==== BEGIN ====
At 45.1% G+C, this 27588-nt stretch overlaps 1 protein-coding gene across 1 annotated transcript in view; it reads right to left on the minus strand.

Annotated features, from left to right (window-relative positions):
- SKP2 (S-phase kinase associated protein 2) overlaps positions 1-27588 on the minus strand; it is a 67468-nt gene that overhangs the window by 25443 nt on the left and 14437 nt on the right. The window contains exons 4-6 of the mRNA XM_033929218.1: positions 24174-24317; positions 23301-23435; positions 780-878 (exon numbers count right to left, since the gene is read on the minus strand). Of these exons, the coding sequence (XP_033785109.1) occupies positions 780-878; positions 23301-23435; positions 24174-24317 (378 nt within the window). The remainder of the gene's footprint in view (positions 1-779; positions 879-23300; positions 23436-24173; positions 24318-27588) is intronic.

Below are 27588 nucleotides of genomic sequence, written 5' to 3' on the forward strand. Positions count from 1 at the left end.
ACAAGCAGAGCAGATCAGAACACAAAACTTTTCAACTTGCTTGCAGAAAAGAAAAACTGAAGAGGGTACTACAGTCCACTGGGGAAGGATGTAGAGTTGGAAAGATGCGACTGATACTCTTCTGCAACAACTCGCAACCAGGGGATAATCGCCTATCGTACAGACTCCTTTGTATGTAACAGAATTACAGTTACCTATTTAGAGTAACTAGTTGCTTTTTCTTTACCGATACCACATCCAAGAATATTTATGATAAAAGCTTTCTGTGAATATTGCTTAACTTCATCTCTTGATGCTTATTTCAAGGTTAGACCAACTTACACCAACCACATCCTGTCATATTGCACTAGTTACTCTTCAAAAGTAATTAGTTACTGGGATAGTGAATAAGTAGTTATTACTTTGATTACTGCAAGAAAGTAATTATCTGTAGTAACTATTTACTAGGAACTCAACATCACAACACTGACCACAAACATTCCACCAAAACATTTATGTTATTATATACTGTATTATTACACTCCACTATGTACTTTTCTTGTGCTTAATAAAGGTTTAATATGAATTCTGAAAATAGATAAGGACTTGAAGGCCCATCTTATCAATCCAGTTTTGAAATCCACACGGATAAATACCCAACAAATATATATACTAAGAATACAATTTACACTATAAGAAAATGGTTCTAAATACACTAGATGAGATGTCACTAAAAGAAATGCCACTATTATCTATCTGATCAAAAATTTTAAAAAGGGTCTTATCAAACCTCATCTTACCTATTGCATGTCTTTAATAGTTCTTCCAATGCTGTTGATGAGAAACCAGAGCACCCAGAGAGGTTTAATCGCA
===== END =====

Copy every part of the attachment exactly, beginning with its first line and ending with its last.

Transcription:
At 45.1% G+C, this 27588-nt stretch overlaps 1 protein-coding gene across 1 annotated transcript in view; it reads right to left on the minus strand.

Annotated features, from left to right (window-relative positions):
- SKP2 (S-phase kinase associated protein 2) overlaps positions 1-27588 on the minus strand; it is a 67468-nt gene that overhangs the window by 25443 nt on the left and 14437 nt on the right. The window contains exons 4-6 of the mRNA XM_033929218.1: positions 24174-24317; positions 23301-23435; positions 780-878 (exon numbers count right to left, since the gene is read on the minus strand). Of these exons, the coding sequence (XP_033785109.1) occupies positions 780-878; positions 23301-23435; positions 24174-24317 (378 nt within the window). The remainder of the gene's footprint in view (positions 1-779; positions 879-23300; positions 23436-24173; positions 24318-27588) is intronic.

Below are 27588 nucleotides of genomic sequence, written 5' to 3' on the forward strand. Positions count from 1 at the left end.
ACAAGCAGAGCAGATCAGAACACAAAACTTTTCAACTTGCTTGCAGAAAAGAAAAACTGAAGAGGGTACTACAGTCCACTGGGGAAGGATGTAGAGTTGGAAAGATGCGACTGATACTCTTCTGCAACAACTCGCAACCAGGGGATAATCGCCTATCGTACAGACTCCTTTGTATGTAACAGAATTACAGTTACCTATTTAGAGTAACTAGTTGCTTTTTCTTTACCGATACCACATCCAAGAATATTTATGATAAAAGCTTTCTGTGAATATTGCTTAACTTCATCTCTTGATGCTTATTTCAAGGTTAGACCAACTTACACCAACCACATCCTGTCATATTGCACTAGTTACTCTTCAAAAGTAATTAGTTACTGGGATAGTGAATAAGTAGTTATTACTTTGATTACTGCAAGAAAGTAATTATCTGTAGTAACTATTTACTAGGAACTCAACATCACAACACTGACCACAAACATTCCACCAAAACATTTATGTTATTATATACTGTATTATTACACTCCACTATGTACTTTTCTTGTGCTTAATAAAGGTTTAATATGAATTCTGAAAATAGATAAGGACTTGAAGGCCCATCTTATCAATCCAGTTTTGAAATCCACACGGATAAATACCCAACAAATATATATACTAAGAATACAATTTACACTATAAGAAAATGGTTCTAAATACACTAGATGAGATGTCACTAAAAGAAATGCCACTATTATCTATCTGATCAAAAATTTTAAAAAGGGTCTTATCAAACCTCATCTTACCTATTGCATGTCTTTAATAGTTCTTCCAATGCTGTTGATGAGAAACCAGAGCACCCAGAGAGGTTTAATCGCA